The average cost per data breach for business in 2023 jumped to $4.45 million, a 15% increase over three years. But instead of investing in cybersecurity, 57% of breached organizations told IBM they were inclined to just pass those costs onto consumers.
The final total for the year could be even higher: With organizations struggling to crack down on cybercrime, threat groups like Cl0p are cleaning up. Coveware has, for instance, released an analysis estimating the MOVEit breach, which has already claimed dozens of victims and counting, could earn Cl0p up to $100 million. Coveware anticipates the the Cl0p MOVEit campaign will effect up to 1,000 companies.
According to IBM's recent data breach cost report, there are three specific areas that organizations should address to help reduce the cost of the next breach:
- First, artificial intelligence (AI) and automation reduces the data breach lifecycle on average from 322 days to 214;
- Second, companies should bring in law enforcement. IBM's research found 37% of breached organizations refused to call in the cops, and it cost them an average of $470,000 in additional costs;
- Third, investing in security teams so they are able to detect breaches early. The research added when cyberattackers disclose the breach first, those incidents cost an organization an average of $1 million more.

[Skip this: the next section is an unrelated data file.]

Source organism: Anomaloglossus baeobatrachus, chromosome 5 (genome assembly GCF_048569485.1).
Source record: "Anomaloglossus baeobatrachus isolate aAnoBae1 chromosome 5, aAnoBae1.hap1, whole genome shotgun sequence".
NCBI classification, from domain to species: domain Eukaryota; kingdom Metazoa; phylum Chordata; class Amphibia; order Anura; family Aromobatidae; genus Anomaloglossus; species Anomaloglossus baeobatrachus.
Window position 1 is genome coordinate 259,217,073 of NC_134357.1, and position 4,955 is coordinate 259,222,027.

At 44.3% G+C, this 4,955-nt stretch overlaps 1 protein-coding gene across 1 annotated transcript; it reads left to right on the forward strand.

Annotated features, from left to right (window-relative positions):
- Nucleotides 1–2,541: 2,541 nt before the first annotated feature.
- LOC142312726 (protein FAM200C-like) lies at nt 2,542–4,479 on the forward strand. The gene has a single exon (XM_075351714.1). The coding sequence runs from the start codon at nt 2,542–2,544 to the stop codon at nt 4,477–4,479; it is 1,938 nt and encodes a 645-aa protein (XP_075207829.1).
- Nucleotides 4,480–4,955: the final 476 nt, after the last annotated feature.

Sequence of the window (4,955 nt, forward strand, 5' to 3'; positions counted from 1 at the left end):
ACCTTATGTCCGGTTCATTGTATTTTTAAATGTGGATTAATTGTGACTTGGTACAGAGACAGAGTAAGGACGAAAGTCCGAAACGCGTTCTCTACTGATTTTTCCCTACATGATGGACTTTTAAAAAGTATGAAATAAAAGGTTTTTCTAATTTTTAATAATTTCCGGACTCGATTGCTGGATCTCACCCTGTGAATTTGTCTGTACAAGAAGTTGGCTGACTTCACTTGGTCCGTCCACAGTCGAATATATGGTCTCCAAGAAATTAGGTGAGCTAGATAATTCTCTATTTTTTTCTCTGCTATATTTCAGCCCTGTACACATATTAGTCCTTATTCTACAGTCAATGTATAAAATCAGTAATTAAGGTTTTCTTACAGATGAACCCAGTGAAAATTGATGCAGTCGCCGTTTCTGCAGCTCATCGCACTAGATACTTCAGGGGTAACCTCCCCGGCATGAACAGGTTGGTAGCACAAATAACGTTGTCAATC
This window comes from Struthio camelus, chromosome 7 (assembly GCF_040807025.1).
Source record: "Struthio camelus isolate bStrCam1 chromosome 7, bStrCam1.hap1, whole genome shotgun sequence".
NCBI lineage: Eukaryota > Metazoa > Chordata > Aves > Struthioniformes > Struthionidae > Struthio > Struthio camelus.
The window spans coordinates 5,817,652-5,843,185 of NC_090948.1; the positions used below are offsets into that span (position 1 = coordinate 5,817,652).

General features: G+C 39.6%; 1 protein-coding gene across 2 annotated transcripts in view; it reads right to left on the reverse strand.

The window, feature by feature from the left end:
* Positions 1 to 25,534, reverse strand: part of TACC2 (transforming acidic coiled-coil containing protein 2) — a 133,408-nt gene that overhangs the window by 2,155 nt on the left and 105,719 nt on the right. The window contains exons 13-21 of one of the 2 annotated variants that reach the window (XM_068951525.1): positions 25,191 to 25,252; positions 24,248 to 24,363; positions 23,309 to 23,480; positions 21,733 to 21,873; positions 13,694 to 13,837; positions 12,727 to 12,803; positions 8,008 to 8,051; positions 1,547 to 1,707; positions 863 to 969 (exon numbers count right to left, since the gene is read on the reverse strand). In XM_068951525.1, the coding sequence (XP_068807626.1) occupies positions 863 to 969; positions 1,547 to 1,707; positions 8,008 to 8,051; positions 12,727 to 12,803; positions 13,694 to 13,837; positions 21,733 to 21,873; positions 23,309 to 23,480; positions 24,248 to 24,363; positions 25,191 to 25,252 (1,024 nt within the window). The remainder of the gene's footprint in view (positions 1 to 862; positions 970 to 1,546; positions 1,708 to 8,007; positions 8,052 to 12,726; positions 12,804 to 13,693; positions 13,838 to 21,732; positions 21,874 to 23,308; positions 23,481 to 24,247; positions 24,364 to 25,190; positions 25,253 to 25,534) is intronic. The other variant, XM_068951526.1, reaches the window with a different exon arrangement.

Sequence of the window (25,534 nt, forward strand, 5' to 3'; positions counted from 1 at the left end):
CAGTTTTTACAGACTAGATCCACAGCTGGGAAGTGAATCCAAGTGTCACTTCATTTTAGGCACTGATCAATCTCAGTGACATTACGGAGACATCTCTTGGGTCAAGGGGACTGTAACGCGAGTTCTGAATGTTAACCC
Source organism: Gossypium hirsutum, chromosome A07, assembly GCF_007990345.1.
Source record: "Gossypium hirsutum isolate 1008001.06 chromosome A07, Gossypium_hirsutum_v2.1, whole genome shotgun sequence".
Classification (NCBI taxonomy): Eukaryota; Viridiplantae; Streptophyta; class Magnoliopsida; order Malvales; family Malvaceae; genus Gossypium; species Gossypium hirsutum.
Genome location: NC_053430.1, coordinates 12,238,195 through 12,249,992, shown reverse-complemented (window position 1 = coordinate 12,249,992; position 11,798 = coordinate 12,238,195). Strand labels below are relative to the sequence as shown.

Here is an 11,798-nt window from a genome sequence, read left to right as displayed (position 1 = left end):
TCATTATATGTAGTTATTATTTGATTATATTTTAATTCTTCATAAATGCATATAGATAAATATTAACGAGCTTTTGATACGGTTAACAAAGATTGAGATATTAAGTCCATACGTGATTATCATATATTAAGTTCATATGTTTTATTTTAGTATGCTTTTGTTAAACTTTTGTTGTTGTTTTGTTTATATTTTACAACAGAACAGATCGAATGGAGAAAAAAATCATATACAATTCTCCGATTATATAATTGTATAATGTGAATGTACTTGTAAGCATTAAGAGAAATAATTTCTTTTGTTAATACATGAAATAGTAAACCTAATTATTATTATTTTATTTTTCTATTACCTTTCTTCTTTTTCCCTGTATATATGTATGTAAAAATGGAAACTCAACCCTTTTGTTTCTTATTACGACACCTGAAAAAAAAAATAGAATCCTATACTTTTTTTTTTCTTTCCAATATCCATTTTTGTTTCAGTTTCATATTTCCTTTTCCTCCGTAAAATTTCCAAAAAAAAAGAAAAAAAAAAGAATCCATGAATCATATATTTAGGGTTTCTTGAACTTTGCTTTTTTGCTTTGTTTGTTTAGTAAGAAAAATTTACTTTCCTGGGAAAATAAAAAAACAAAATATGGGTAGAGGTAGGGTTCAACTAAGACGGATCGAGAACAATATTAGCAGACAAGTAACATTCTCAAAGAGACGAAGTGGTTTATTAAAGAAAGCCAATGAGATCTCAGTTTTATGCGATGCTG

"As the report shows, early detection and fast response can significantly reduce the impact of a breach," Chris McCurdy, general manager, worldwide IBM Security Services said in a statement about the research. "Security teams must focus on where adversaries are the most successful and concentrate their efforts on stopping them before they achieve their goals. Investments in threat detection and response approaches that accelerate defenders speed and efficiency — such as AI and automation — are crucial to shifting this balance."
In the meantime, someone's picking up the tab for spiking cybercrime costs, and apparently in more than half of the cases, it's consumers.